**Evan: **Compared to every other team out there, we had the most sailing together on the most relevant boats, like the skiffs and some bigger cats. That was a huge step for our team to have had that time sailing together. We had also spent a lot of time watching as much AC45 video footage as we could. When we hopped on the boat, we knew where the lines ran, we knew where to sit for different positions. We didn’t feel completely lost – that was a big thing.

Ian: When we got the call from Oracle about the selection, they let us know that we had made a presence there and how strong we were as a group and worked together to accomplish fairly normal tasks.

Had you spent any time on the AC45 going into the trials?

Ian: No. In the morning we did a bit of a briefing then spent the next few hours getting the boat rigged up and launched. We had two coaches riding with us–Darren Bundock rotating out with a few of the other guys. So it was trial by fire in a way, but it wasn’t too windy. They were really good about just letting us figure it out and seeing how we did as a team and how we directed ourselves.

Have special rules been developed for you to race the AC45s?

Evan: It’s not too different to the America’s Cup World Series; we’ll be racing on the same courses, and it’ll all be fleet racing. The biggest change is that we’re allowed six people on the boat instead of five–on average we’re a bit lighter than the Cup guys. That has a huge impact on how we handle the boat. It’s still a full-on difficult boat to sail, but one person makes a big difference, and it makes things faster. The extra set of hands is critical if someone needs some relief and you can rotate out.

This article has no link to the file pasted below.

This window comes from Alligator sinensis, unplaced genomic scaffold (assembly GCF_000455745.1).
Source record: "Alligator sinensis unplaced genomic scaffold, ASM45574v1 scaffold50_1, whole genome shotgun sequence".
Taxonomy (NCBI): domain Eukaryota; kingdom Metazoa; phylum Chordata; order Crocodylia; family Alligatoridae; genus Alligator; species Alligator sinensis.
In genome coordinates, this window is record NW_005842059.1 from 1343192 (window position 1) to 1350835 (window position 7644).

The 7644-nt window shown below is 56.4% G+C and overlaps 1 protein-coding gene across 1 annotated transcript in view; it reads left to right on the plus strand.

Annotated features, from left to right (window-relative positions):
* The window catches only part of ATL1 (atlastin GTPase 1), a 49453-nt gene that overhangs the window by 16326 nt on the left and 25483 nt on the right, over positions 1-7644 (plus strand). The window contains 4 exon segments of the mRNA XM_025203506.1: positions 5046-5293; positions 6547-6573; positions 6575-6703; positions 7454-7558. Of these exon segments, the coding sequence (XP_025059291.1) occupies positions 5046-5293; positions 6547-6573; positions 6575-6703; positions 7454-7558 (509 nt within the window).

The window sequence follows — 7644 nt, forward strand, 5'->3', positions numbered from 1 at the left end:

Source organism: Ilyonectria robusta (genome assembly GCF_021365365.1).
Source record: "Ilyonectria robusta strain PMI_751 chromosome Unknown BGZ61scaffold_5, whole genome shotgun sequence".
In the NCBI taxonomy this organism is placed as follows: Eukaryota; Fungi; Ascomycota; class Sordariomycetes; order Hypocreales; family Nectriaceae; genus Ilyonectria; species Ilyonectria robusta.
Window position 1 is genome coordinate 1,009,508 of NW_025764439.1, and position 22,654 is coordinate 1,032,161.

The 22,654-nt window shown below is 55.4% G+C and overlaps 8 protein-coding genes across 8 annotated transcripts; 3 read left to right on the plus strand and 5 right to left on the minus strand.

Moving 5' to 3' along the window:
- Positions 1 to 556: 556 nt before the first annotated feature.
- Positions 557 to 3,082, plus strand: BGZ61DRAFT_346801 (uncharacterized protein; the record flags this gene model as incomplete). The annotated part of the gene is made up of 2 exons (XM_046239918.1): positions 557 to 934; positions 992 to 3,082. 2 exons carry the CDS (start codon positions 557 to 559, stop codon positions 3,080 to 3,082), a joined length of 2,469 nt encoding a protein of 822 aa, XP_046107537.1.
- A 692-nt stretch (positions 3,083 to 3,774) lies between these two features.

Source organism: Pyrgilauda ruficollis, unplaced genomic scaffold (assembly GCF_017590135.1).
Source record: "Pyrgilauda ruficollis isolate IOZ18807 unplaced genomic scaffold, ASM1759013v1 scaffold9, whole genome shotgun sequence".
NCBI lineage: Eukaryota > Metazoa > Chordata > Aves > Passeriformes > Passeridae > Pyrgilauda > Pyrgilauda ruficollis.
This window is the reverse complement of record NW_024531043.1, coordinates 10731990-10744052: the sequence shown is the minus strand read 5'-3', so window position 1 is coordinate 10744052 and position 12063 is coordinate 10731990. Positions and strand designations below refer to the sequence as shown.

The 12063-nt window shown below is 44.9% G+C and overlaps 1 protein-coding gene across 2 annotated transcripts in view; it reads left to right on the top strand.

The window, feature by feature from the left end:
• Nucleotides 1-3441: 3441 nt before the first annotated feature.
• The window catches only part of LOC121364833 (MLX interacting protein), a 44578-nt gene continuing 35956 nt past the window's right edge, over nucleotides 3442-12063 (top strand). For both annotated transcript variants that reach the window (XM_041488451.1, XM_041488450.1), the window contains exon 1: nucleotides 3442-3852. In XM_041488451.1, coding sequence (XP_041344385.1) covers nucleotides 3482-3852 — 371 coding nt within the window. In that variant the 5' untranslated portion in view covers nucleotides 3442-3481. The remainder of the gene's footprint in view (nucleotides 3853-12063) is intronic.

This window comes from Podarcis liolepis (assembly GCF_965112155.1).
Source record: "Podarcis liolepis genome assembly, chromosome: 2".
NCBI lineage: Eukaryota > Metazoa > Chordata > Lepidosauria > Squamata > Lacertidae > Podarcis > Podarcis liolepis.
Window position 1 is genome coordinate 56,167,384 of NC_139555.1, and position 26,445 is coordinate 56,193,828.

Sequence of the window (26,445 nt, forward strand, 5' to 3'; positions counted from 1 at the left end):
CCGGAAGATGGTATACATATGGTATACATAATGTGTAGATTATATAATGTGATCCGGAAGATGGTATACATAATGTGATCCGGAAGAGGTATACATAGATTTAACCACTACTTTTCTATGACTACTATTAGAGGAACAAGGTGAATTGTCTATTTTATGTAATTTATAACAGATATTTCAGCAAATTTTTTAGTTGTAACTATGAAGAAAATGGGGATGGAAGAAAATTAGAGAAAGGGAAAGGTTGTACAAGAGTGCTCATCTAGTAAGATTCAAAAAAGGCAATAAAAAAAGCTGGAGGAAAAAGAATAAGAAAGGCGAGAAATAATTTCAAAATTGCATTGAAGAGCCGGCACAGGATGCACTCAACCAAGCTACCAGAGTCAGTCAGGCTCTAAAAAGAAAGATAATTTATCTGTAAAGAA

AYSF during the selection trials. Photo: Erik Simonson

What time will you get training on the AC45s?

**Ian: **We won’t have access to the 45 again until the beginning of March. It looks like we’ll be able to rig up the 45 two or three times a month after that and go sailing for a few days. A lot of the time in between will be spent just being at Pier 80, having access to the coaching with Philippe Presti, working on the boats onshore, working out at the gym there.

What kind of budget will you need?

**Ian: **Currently our total fiscal goal is $125K–that is the minimum but should cover everything. The rules are that we can’t be paid for this as sailors, so right now it’s on a Corinthian basis. Most of the money will go to ACRM for entry fees, insurance, and damage deposit because we’re essentially chartering the AC45s.


**AYSF rigs up the AC45. Photo: Erik Simonson

What’s your initial reaction to handling the AC45?

**Tommy: **It’s quite a lot of work! One of the important things is going to be focusing on our fitness, our stamina and strength. We all knew it was going to be hard work sailing the boat and spent a lot of time in the gym to get ready for this trial period but even so, it was pretty exhausting, and we have a lot of work to do. But once sailing, it was all pretty smooth, and the boat’s set up pretty simply so the main thing for handling the boat will be getting a little heavier, particularly for me, and then improving our strength and stamina to be able to get the boat around the course two or three times a day. Otherwise, it was an exciting experience, and the acceleration is incredible. There’s nothing like doing 26 downwind in 10 knots of wind. It was exciting even just leaving the dock and feeling the acceleration!